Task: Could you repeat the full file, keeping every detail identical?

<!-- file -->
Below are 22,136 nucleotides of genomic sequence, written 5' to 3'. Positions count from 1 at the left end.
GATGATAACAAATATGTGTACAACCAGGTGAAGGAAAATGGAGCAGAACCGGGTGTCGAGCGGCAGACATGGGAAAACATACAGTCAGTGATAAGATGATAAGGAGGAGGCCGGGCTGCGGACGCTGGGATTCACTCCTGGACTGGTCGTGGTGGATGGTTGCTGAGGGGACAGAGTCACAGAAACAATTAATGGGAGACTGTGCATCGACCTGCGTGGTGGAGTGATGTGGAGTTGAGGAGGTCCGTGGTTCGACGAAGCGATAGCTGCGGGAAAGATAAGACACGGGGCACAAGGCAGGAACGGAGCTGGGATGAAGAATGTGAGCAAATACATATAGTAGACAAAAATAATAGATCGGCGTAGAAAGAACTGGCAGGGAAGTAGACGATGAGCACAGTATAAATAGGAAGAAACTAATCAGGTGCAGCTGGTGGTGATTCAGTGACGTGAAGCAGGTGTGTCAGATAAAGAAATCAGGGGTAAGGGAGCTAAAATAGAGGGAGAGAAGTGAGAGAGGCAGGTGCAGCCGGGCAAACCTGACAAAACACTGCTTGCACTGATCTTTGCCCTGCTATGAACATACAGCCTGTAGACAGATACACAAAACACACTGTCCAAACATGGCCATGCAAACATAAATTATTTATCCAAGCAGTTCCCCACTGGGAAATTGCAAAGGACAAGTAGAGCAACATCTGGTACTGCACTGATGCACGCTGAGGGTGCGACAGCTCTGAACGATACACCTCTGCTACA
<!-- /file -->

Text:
Below are 22,136 nucleotides of genomic sequence, written 5' to 3'. Positions count from 1 at the left end.
GATGATAACAAATATGTGTACAACCAGGTGAAGGAAAATGGAGCAGAACCGGGTGTCGAGCGGCAGACATGGGAAAACATACAGTCAGTGATAAGATGATAAGGAGGAGGCCGGGCTGCGGACGCTGGGATTCACTCCTGGACTGGTCGTGGTGGATGGTTGCTGAGGGGACAGAGTCACAGAAACAATTAATGGGAGACTGTGCATCGACCTGCGTGGTGGAGTGATGTGGAGTTGAGGAGGTCCGTGGTTCGACGAAGCGATAGCTGCGGGAAAGATAAGACACGGGGCACAAGGCAGGAACGGAGCTGGGATGAAGAATGTGAGCAAATACATATAGTAGACAAAAATAATAGATCGGCGTAGAAAGAACTGGCAGGGAAGTAGACGATGAGCACAGTATAAATAGGAAGAAACTAATCAGGTGCAGCTGGTGGTGATTCAGTGACGTGAAGCAGGTGTGTCAGATAAAGAAATCAGGGGTAAGGGAGCTAAAATAGAGGGAGAGAAGTGAGAGAGGCAGGTGCAGCCGGGCAAACCTGACAAAACACTGCTTGCACTGATCTTTGCCCTGCTATGAACATACAGCCTGTAGACAGATACACAAAACACACTGTCCAAACATGGCCATGCAAACATAAATTATTTATCCAAGCAGTTCCCCACTGGGAAATTGCAAAGGACAAGTAGAGCAACATCTGGTACTGCACTGATGCACGCTGAGGGTGCGACAGCTCTGAACGATACACCTCTGCTACA